Fast Racing Neo

Fast Racing Neo offers a welcome and competent substitute for the long-absent F-Zero that's light on extras, but commanding on the track.

Fast RMX showcases Switch's technological leap over Wii U

Digital FoundryFast RMX showcases Switch's technological leap over Wii U

Massively improved resolution, faster performance, better visuals.

With a launch line-up dominated by Wii U ports, it's difficult to escape the impression that Switch is effectively a handheld version of its last-gen console, albeit built from very different core technology. Since we first went hands-on with the games, the question we've had here at Digital Foundry is pretty straightforward: just how much of a technological leap does Switch actually represent over Wii U? Once developers get to grips with the hardware, what more should we expect from it? Shin'en Multimedia's Fast RMX suggests that Switch has much, much more to offer.

Yes, it's a remake of an existing Wii U title - Fast Racing Neo - but it's most certainly not a straight port. There's commonality in assets, for sure, but what's clear is that the developers have retooled the technical design of the rendering technology to get more out of the Switch hardware. And with this sense of technical innovation, Fast RMX continues a tradition established by a range of spectacular launch titles - all of them racing game. Ridge Racers on PSP, Project Gotham Racing on Xbox and F-Zero on the Super NES all set out to showcase the technological credentials of a new piece of hardware, to spectacular effect. As perhaps the most beautiful portable game ever released, Fast RMX combines fluid performance, impressive visuals and addictive gameplay into a fully featured package.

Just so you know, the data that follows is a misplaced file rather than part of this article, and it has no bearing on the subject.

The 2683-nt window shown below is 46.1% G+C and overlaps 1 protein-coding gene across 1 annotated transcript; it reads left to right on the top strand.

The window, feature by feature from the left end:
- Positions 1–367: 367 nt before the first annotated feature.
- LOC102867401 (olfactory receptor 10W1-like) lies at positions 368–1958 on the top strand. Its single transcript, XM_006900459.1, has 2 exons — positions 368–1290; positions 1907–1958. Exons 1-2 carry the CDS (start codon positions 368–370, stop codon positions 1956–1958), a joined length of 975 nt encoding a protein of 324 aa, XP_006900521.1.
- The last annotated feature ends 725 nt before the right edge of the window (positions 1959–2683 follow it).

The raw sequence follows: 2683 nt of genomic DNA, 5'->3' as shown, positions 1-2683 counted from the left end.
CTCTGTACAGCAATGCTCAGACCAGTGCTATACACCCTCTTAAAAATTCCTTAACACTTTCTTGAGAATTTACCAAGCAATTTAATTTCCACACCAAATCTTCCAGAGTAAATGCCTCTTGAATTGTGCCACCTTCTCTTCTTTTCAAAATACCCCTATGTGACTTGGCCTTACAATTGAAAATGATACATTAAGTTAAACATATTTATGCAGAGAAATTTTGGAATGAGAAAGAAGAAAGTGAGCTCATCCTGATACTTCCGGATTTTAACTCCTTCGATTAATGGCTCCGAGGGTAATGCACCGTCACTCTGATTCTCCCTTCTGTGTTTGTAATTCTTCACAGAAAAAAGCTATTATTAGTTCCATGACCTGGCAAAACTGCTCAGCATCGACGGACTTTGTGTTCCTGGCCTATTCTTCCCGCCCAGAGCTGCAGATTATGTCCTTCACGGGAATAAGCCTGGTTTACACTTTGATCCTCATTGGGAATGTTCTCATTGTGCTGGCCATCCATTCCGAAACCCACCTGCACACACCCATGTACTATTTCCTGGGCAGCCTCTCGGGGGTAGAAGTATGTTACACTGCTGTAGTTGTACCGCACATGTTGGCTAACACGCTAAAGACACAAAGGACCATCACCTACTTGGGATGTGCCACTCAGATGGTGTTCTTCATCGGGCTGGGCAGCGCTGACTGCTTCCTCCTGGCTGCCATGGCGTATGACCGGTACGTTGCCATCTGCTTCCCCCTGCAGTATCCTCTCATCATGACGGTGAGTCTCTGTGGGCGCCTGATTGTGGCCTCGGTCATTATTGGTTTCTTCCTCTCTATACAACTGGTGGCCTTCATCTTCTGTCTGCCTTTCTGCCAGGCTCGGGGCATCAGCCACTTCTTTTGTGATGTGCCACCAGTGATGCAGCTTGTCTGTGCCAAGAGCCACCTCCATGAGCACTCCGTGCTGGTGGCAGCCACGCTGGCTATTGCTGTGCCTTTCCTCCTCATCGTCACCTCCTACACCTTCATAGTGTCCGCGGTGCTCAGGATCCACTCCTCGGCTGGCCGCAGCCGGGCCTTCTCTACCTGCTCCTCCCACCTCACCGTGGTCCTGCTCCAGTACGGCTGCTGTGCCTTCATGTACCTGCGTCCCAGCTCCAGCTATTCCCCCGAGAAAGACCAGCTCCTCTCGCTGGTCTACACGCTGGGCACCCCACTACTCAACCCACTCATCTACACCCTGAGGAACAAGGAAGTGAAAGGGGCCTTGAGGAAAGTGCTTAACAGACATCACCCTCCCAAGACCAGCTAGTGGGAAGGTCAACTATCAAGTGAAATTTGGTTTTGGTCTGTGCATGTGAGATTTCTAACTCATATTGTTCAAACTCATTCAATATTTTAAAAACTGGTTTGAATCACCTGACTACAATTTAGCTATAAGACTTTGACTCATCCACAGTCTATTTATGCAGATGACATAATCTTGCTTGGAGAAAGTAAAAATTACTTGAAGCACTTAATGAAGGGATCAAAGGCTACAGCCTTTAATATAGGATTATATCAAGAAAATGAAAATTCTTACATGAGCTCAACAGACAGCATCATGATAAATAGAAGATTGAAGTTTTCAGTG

That package features everything contained in the original Fast Racing Neo - and more. All of the original circuits are present, combined with all the DLC. On top of that there are six new tracks as well - the entire package crammed into just 835MB. Shin'en has a well-deserved reputation for pushing Nintendo hardware in new directions, and in Fast RMX, the team is clearly on a mission here - to extract as much as possible from Switch's mobile Tegra technology. The end result is a substantial increase in visual quality, effectively confirming that Nintendo's new console is capable of so much more than Wii U.

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Digital FoundryDigital Foundry vs Fast Racing Neo

Superb gameplay wrapped up in a Wii U tech showcase.

With the closure of Studio Liverpool three years ago and the lack of a new F-Zero title from Nintendo, it's been a rough few years for fans of futuristic racing games. Thankfully, 2015 is closing out in style with the release of Fast Racing Neo on Wii U. With this title, developer Shin'en demonstrates its technical prowess with some of the most impressive visuals we've seen on Nintendo's console . It's an example of old-school graphics programming at its finest, where smart optimisations and clever tricks produce results exceeding typical expectations for the platform. With so many smaller teams building games using off the shelf middleware these days, it's a rare treat indeed to experience such an impressive-looking game engineered entirely in-house.

Fast Racing Neo review

How we long for an update to Nintendo's F-Zero, so untapped, so overdue. The most recent major update to the futuristic racing series launched 12 years ago. It was an ambitious and, in terms of velocity, still unrivalled collaboration between the company's star designer Shigeru Miyamoto and Sega's Toshihiro Nagoshi, thoroughbred creator of racing benchmarks Virtua Racing and Daytona USA. In F-Zero GX, the rival companies came together for the first time: Nintendo's talent for character and sheen fused with Sega's natural genius at high speed. It remains a classic. Time has passed, expectations have mounted but there remain only rumours. In the series' parlance, F-Zero has been 'retired'.

Fast Racing Neo

Publisher & Developer: Shin'en Multimedia

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